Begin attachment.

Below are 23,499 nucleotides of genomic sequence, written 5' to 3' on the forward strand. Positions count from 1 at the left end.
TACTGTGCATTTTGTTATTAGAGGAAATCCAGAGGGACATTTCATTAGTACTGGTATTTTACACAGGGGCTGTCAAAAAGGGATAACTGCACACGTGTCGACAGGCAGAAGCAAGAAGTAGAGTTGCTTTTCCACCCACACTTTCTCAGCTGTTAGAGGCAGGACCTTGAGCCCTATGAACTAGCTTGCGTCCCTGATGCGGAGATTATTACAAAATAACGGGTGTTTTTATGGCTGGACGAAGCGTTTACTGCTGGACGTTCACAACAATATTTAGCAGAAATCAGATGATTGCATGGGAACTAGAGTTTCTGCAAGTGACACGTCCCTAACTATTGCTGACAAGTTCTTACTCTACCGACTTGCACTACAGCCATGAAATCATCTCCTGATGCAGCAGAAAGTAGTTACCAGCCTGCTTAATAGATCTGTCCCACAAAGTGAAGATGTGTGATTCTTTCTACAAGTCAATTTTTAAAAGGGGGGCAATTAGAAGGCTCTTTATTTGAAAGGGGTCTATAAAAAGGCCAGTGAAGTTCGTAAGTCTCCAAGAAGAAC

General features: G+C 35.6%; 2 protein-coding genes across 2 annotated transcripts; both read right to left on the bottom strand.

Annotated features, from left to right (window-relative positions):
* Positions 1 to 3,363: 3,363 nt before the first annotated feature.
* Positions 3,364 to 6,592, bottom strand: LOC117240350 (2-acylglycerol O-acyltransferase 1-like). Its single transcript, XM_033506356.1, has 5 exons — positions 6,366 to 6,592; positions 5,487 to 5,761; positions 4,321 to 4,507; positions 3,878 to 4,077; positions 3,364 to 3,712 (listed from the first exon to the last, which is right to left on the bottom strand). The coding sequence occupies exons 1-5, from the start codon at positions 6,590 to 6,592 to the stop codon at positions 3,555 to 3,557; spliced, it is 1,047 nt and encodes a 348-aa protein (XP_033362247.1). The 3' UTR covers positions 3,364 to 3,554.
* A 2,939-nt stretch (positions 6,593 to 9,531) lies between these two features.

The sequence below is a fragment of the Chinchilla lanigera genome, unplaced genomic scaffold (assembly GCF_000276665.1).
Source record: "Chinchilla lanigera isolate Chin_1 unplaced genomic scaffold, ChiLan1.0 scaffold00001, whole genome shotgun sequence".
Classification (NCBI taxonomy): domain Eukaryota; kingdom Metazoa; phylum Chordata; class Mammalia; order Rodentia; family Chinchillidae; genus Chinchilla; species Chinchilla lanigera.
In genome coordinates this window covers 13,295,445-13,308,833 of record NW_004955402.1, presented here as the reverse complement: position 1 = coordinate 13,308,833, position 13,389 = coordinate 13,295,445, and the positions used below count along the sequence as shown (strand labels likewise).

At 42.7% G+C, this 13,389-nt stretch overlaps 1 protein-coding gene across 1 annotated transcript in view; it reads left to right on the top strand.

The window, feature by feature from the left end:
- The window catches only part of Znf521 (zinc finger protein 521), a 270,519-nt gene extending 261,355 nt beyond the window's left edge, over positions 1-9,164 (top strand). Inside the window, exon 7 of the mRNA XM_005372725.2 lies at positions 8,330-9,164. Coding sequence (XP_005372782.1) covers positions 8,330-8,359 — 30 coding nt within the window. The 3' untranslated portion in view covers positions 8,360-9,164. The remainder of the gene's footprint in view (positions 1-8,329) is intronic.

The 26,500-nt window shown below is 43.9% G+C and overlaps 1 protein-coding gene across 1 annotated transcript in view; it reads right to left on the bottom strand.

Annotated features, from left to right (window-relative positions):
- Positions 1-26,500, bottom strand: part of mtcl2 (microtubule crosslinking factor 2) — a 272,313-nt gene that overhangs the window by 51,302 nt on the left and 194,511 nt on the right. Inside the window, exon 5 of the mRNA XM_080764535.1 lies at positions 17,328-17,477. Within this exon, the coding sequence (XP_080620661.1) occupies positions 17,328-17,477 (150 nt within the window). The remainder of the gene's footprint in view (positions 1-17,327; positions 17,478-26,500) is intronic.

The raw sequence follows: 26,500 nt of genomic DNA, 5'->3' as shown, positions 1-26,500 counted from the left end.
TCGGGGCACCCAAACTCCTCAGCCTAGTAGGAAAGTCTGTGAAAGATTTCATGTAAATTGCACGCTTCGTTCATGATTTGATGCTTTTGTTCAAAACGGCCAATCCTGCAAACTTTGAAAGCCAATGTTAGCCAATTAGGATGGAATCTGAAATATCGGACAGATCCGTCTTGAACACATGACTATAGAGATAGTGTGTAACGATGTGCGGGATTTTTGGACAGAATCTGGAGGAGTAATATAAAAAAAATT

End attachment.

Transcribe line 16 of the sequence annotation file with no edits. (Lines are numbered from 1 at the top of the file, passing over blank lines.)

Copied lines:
Annotated features, from left to right (window-relative positions):